Quantitative Easing succeeded in some limited sense13 December, 2010, 23:35. Posted by Zarathustra
Tags: Economy, Quantitative Easing, United States
If there are any people out there who believes in Austrian School of Economics, he would be telling you an explanation of how the Great Financial Crisis came about, which seemed to make most sense out of many explanations. He would be telling you that the central banks left interest rates too low for too long in the beginning of a business cycle, so investors and businessmen had easy credit, investing in projects which were, at best, unprofitable in the long run, and at worse, wasting money. As the economy continued to grow, central banks tightened the policy to prevent inflation. All of a sudden, those wasteful projects cannot be sustained because the cost of capital rose, so these poor investments went bust.
People in the Austrian School of Economics would probably argue that Quantitative Easing will not work not because it is not enough. Rather, they believe that we should not have put so much money in to the system and helped those banks to survive. True, it is not a good thing. Banks should not be taking the implicit government guarantee of deposits for granted, as implicit government guarantee would deceptively lower the bank’s costs of capital, encouraging less-than-prudent lending and speculating. By taking excessive risks and gamble, bankers are actually making some perfectly rational choice because they will get all the gains, while taxpayers and shareholders would bear the losses. Austrian School believes that it is better to let the system to clean up itself by allowing bad banks and companies to fail. So by the same token, they would believe that the United States should not have bailed out General Motors, for example.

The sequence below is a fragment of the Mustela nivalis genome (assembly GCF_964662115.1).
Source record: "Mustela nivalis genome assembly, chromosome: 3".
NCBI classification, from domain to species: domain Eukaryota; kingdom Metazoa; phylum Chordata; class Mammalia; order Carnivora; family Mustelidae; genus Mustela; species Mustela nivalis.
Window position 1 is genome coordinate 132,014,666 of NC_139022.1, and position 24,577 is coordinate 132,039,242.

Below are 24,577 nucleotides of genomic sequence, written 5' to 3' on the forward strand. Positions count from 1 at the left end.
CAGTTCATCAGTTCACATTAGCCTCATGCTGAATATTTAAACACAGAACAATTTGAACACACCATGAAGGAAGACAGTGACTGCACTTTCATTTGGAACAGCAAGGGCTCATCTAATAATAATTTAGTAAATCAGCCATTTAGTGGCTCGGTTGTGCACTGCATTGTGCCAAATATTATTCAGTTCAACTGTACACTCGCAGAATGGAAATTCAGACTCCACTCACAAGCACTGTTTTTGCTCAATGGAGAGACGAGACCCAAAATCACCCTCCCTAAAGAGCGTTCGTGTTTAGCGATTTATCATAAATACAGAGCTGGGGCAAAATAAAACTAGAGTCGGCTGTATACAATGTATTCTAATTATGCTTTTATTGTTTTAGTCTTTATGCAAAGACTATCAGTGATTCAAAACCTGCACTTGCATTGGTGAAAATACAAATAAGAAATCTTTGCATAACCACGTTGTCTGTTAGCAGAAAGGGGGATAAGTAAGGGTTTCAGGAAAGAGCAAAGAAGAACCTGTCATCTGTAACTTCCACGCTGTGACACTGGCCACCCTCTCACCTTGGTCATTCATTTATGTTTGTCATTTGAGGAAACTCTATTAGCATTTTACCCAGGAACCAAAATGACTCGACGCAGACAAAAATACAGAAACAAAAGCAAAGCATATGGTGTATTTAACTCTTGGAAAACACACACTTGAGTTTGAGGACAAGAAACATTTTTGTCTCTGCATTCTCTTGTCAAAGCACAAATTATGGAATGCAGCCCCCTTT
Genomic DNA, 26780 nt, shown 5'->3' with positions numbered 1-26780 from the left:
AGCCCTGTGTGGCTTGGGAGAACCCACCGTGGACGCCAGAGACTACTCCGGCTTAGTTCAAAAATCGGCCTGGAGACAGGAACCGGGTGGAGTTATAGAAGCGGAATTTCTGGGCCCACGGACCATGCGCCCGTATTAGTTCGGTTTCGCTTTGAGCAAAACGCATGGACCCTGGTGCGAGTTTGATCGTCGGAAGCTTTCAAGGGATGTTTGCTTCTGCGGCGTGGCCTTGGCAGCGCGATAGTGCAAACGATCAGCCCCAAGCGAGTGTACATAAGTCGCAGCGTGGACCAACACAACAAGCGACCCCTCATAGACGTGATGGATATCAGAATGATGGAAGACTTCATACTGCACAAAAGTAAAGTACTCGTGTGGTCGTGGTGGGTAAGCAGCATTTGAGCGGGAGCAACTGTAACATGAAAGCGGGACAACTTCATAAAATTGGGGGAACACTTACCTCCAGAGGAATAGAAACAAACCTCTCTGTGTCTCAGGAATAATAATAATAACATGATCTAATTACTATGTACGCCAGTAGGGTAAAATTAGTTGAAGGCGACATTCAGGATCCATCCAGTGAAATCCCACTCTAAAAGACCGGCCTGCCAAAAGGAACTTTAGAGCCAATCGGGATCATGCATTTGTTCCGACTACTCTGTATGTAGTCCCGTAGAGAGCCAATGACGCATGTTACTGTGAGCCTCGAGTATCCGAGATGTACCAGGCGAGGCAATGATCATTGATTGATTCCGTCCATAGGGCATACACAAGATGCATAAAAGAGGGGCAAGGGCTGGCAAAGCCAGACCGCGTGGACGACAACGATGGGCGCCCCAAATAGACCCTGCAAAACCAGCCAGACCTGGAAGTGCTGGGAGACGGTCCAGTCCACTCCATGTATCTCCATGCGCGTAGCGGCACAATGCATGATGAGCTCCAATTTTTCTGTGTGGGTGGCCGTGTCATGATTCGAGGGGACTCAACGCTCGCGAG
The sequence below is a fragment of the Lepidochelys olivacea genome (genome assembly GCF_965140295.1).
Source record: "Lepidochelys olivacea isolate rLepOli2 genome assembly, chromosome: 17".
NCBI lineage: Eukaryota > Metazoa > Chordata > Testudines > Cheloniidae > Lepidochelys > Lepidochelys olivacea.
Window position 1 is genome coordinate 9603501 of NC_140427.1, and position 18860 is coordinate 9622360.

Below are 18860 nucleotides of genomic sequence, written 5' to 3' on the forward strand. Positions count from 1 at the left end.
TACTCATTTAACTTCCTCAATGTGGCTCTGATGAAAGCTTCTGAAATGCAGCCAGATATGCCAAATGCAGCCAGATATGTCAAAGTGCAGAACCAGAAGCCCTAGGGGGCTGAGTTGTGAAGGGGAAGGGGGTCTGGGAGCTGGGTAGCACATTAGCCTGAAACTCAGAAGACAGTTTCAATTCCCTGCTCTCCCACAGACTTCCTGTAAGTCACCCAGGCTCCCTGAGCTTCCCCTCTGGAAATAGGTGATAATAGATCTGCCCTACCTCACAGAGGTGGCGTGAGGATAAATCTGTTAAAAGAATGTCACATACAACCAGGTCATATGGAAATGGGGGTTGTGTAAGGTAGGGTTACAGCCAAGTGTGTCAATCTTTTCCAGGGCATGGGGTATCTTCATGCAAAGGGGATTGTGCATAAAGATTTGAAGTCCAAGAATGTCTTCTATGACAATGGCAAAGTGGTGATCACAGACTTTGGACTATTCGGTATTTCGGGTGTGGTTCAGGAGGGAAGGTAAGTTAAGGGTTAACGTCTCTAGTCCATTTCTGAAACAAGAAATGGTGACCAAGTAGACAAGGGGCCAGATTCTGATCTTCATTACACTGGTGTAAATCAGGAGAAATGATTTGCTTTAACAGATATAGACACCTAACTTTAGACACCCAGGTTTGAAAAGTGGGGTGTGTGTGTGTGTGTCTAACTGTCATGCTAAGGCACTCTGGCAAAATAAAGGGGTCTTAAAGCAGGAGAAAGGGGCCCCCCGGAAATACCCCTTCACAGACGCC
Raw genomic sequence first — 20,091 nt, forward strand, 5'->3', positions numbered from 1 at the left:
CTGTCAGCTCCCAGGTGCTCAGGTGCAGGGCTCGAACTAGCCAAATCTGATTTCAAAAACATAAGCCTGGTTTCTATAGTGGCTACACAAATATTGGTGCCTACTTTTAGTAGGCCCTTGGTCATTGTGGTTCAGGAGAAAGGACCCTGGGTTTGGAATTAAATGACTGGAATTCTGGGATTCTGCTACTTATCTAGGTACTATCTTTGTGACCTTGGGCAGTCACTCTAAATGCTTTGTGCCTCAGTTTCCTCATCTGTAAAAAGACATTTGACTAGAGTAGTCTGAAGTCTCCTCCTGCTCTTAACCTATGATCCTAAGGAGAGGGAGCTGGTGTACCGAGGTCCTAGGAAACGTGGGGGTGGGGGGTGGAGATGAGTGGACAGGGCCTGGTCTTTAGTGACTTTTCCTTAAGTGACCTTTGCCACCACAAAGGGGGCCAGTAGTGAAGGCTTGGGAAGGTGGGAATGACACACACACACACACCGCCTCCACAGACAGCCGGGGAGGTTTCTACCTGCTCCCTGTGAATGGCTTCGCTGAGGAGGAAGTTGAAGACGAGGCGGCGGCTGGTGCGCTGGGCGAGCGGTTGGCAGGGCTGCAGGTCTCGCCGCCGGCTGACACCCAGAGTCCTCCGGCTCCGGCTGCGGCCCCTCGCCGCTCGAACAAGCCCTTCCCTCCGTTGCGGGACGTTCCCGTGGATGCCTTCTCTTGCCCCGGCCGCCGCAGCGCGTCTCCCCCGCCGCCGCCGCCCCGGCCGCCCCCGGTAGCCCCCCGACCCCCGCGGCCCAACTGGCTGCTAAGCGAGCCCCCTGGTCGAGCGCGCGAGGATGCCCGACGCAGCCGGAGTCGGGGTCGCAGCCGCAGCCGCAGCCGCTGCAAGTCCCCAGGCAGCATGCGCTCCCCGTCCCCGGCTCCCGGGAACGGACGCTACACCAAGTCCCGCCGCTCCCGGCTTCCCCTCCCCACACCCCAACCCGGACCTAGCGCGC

Various arguments have been put forward against quantitative easing, including my own discussion on why it would not work as money is already cheap, or it works too well to bring inflation (or hyperinflation). Although the markets seem to be rather optimistic of late, I maintain that quantitative easing would not help bringing down unemployment, which is probably the metric people on the main street use to judge the state of the economy. The hallmark of expansionary policy, in Austrian Economics terms, is that easy money will stimulate wasteful investments. In other words, making bubbles. Bubbles are good for those people who participate in the bubbles, but general public will only feel the effects of bubbles much later, if at all. In a sense, quantitative easing is just like any other expansionary monetary policy.
In a sense, to provide extra monetary support for the economy after the burst of the earlier bubble is very much like making yet another bubble to prop up the economy. Quantitative Easing I & II are just that. Even though unemployment is at 9.8%, stock prices and commodities have gone up. Fred Wilson suggested that the internet start-ups investing markets are getting overheated. Not to mention Singapore, Hong Kong, and China Property (also some more exotic places, like Turkey, for instance). Bubbles inevitably make some people richer, which, for them, would mean that they are more willing to spend. Bubbles are probably making the society more unfair, but as far as the economy as a whole is concerned, having some people richer is still better than no progress at all.
In this limited sense, quantitative easing has worked by making bubbles within and outside of the United States. But as Austrian Economists would say, it will lead to the next disaster. To me, it is a real possibility. But before the next disaster strikes, perhaps we have time to enjoy the bubbles for a bit longer.